Well, I don’t like people who generally complain about things they’ve seen or watched. That doesn’t generally help anything. So I wanted to capture it in being like, “I know that I should do my research,” and, “Oh, I was so upset with a thing I had no expectations from.” Well, get some expectations for what you’re about to see. If you’re going to leave yourself that open to be wounded, maybe don’t leave yourself that open. So I wanted to clarify that. And capable of walking out, yeah. I suck at that. I can’t. If I’m on a plane and I need to wee, and I’m on the non-aisle seat and the person is asleep, I’m holding it. I’m holding that until they wake up.

And in the context of this, you’re smack bang in the middle of the Civic balcony.

The perfect seats.

Yeah. Best seats in the house. Glad you enjoyed it [laughs]. You also mentioned that it’s your first experience of the kind of sub-genre of that film. So I can’t think of a worse way to be introduced to that type of film than being stuck in a Civic full of enthusiastic people and just realizing you’re on a completely different plane to the rest of humanity for those few hours.

I stand by that. I stand by that. The first part is so slow and nothing is happening. And then you’ve got this point of trauma that eliminates the one character I like, because Nicolas Cage is playing it so small that you’ve got very little to hold onto, and in such a traumatic way. And then I feel the revenge, it’s still quite ploddy. It’s just a guy shows up, he kills the guy. A guy shows up, he kills the guy. So it wasn’t interesting. No, okay, that’s not fair. He does adapt and learn, but, I don’t know…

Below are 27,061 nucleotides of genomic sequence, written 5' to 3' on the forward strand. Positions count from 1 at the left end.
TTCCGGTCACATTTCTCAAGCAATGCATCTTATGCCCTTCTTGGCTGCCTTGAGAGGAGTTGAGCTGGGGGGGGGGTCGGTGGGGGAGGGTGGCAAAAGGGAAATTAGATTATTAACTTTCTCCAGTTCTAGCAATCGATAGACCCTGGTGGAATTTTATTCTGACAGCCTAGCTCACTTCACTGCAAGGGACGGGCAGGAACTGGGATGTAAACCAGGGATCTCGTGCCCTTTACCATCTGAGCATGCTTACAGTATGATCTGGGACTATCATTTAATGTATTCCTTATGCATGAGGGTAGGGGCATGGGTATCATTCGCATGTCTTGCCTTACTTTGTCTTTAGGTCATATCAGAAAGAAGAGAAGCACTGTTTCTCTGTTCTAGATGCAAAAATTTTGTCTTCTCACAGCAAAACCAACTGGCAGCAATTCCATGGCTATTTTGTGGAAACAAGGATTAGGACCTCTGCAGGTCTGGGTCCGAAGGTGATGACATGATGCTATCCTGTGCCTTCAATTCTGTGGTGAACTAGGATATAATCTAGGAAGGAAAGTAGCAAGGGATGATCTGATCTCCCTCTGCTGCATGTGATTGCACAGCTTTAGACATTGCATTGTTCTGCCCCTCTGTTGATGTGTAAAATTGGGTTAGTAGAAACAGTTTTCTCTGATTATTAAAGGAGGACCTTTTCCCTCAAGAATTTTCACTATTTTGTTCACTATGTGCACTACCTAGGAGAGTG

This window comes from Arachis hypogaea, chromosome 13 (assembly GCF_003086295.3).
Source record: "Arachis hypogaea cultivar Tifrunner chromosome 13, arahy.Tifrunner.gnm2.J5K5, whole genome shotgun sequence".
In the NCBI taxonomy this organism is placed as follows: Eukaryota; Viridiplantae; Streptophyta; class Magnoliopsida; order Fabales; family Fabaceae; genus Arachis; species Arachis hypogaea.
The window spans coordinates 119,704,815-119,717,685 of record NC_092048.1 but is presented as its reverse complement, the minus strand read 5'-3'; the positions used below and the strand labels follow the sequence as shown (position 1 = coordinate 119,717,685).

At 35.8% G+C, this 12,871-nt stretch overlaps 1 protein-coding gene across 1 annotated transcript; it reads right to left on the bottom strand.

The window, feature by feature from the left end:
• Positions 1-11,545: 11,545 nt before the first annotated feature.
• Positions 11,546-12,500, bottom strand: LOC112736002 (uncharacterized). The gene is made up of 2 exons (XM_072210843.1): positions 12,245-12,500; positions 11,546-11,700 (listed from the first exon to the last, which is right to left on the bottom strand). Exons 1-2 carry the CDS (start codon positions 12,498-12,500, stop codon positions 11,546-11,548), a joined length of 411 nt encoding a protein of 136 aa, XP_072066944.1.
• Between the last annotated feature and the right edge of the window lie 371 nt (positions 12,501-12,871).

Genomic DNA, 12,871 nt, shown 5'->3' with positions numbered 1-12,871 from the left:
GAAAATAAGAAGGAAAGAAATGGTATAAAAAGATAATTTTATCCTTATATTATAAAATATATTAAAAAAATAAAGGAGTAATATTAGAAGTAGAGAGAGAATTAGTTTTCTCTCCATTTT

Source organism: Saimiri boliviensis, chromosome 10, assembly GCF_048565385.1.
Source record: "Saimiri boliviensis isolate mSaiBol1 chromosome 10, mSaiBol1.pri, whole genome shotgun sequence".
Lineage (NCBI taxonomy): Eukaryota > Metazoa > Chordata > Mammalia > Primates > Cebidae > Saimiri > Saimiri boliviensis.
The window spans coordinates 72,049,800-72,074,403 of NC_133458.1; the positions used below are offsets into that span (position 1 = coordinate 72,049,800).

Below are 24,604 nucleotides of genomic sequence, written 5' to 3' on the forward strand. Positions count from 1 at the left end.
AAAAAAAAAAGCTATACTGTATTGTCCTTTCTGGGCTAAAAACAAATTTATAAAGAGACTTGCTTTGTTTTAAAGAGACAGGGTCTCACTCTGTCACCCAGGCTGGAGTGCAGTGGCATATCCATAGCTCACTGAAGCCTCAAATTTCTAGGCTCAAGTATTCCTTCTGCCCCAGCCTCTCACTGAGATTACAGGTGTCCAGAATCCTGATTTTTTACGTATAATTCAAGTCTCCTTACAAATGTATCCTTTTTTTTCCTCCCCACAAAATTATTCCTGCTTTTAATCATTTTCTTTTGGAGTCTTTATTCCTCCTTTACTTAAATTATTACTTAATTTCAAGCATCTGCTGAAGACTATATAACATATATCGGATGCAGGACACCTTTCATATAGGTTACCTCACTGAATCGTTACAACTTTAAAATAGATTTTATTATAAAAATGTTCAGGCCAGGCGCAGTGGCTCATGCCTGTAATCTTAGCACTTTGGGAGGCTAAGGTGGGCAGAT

Are you sort of pointing out the absence of breadcrumbs? That there’s a bit of a lack of narrative through the film?

Yeah. There’s no escalation. All of those vengeance deaths mean exactly the same thing. So you’ve gone [gestures with hands to indicate intensity] 0, 0, 0, massive point of trauma, 100, and then 80, 80, 80, 80, 80, 80, 80, 80, 80. But because I’ve had that 100 [laughs], I’ve still got the ringing in my ears, and you’re still trying to deliver 80 the whole time.

And it’s just not for me.

How closely can you compare something that you’ve seen and had been able to take some positives sort of out of, as opposed to this sort of wholly negative experience?

I’m trying to think of a movie that I’ve seen that’s bad, that I’ve walked away being like, “Well, at least there was something.” Oh, I’m really struggling to think of the last movie that I watched that was really dogshit.

What’s the last film you saw that you really liked?

Green Room. Just watched Green Room a couple of weeks ago. Finally got round to seeing it. Loved it.

Obviously, that’s a taut, claustrophobic, faster-paced thing. But the Venn diagram of people that like it, I’d say, wouldn’t be necessarily hugely different from the people that also like Mandy.

Absolutely. Yeah. I’m not one generally for scary movies. I guess that’s the other thing is that fundamentally I find it very hard to get into, I should say, movies that are invoking a negative emotion in any way. There’s enough of that in the world. Why are you putting more of that in my life without saying a lot about it? Yeah. Scary movies just feel like they’ve found a way to ruin sitting down. It’s like there are cushions, but I am still very tense.